Misc #13634


NilClass is lying about respond_to?(:clone)

Added by rovf (Ronald Fischer) over 4 years ago. Updated over 4 years ago.



I put this under "Misc", because I'm not sure, whether this is a bug, a feature request, or maybe a deliberate (but for me obscure) decision in language design:

NilClass (and Fixnum) do not support clone. That's fine. However,

nil.respons_to?(:clone) returns true.

This means that we can ask nil to clone itself (we don't get a NoMethod error), it's just trying to do so throws an exception.

I stumbled over this problem when I had an collection of objects of different types, and wanted to apply :clone to some of them. My code went approximately like this:

object = collection[key]
return object.respond_to?(:clone) ? object.clone : object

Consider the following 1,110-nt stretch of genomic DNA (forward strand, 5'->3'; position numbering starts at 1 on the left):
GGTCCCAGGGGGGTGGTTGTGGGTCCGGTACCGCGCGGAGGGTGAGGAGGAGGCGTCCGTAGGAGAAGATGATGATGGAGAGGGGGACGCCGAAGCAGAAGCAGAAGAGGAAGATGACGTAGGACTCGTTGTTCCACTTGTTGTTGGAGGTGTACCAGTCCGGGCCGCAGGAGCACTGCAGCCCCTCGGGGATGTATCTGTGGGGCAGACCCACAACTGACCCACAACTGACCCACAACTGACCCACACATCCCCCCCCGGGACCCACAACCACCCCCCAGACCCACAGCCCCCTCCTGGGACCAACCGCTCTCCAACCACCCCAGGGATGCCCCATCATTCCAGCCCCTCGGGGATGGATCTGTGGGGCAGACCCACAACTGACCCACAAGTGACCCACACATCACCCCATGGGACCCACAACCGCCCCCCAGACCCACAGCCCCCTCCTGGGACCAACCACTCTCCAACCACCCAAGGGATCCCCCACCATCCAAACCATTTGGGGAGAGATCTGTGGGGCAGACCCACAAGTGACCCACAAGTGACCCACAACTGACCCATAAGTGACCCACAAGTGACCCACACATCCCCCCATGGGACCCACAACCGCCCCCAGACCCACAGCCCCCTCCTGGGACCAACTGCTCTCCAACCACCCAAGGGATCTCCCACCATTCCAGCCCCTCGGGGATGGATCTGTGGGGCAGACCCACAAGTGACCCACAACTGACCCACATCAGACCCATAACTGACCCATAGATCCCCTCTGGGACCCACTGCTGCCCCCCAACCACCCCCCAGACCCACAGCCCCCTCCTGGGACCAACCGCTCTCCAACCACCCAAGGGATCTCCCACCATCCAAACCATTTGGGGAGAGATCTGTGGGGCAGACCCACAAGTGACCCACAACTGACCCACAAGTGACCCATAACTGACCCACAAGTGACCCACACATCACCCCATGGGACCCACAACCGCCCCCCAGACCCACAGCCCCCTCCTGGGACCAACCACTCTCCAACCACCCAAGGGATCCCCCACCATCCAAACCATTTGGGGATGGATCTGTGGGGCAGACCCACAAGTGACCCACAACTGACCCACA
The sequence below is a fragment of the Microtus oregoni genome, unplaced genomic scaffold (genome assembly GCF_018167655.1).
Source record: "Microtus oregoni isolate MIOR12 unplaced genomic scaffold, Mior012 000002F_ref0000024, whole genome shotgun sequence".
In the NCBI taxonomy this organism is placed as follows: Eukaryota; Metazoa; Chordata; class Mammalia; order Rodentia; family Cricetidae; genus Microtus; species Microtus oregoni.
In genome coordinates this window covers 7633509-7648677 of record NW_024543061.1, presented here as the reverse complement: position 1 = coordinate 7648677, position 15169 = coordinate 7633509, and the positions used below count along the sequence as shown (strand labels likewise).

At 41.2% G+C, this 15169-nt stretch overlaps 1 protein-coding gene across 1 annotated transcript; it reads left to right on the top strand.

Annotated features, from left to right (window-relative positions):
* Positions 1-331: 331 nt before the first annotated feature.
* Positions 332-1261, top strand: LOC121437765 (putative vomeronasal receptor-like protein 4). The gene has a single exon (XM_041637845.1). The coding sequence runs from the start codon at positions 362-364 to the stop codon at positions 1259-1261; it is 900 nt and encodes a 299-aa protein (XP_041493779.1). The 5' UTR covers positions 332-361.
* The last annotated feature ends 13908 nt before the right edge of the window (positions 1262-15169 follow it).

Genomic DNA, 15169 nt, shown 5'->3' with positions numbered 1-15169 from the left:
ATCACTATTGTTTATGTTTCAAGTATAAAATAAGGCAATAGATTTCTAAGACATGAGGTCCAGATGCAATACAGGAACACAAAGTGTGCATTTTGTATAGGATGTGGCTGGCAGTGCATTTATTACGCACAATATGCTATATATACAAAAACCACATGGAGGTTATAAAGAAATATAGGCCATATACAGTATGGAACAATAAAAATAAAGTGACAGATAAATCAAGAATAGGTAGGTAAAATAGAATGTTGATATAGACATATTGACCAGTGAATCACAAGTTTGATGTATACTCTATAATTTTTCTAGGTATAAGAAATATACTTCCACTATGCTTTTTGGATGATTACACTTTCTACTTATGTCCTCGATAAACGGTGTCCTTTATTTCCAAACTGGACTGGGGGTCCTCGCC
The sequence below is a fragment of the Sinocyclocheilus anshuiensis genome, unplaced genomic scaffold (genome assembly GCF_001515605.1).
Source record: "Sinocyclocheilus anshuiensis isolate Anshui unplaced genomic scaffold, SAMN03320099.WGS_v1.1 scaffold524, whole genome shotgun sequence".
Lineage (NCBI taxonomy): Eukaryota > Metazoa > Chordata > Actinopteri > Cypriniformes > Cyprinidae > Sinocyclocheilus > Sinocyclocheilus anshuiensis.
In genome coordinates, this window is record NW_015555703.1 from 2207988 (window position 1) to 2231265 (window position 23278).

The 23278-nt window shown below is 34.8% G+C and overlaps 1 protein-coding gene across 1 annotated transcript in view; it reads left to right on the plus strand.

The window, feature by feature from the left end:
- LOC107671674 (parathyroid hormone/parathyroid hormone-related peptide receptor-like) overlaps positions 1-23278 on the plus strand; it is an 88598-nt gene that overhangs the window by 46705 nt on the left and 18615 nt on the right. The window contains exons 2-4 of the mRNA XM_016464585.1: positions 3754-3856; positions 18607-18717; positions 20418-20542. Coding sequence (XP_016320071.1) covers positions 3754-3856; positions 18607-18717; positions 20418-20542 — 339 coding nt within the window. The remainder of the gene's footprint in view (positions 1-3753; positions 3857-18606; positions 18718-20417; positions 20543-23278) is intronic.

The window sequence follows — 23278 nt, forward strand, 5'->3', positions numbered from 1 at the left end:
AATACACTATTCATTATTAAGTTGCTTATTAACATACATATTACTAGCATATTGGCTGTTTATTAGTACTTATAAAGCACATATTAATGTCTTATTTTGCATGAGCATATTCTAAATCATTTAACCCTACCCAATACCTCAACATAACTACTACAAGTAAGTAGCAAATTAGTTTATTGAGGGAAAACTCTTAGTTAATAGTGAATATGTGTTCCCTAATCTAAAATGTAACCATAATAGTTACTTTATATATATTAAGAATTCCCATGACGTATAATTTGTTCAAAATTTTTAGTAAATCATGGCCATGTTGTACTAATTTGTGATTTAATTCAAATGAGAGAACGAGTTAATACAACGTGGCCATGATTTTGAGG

This doesn't work, if object is nil, true, false, a Symbol or a Fixnum, because all of them claim to respond to :clone.

Of course, there is a trivial workaround (I just have to rescue the exception), but I find this language design not really intuitive. I think there are two possibilites, how this can be made better:

(1) If we decide, that nil is not clonable (because there can be only one nil), then respond_to?(:clone) should IMHO simply be false.

(2) However, there might be even be a reason why :clone should be applicable. Note that the usual semantics of clone is to do a shallow copy (for instance, when we 'clone' a nested array). If we want to have a deep copy, the usual approach is Marshal.load(Marshal.dump(object)). Now the odd thing is that we can not "shallowly copy" nil, i.e. nil.clone is forbidden, but we can do a deep copy, i.e. Marshal.load(Marshal.dump(nil)) works. So, an alternative would be to have nil.clone simply return the identical object.

Both (1) seems to me a sound solution. The solution (2) has the drawback that we can't guarantee anymore that x.clone has a different object id than x, but is probably the behaviour a programmer would intuitively expect.


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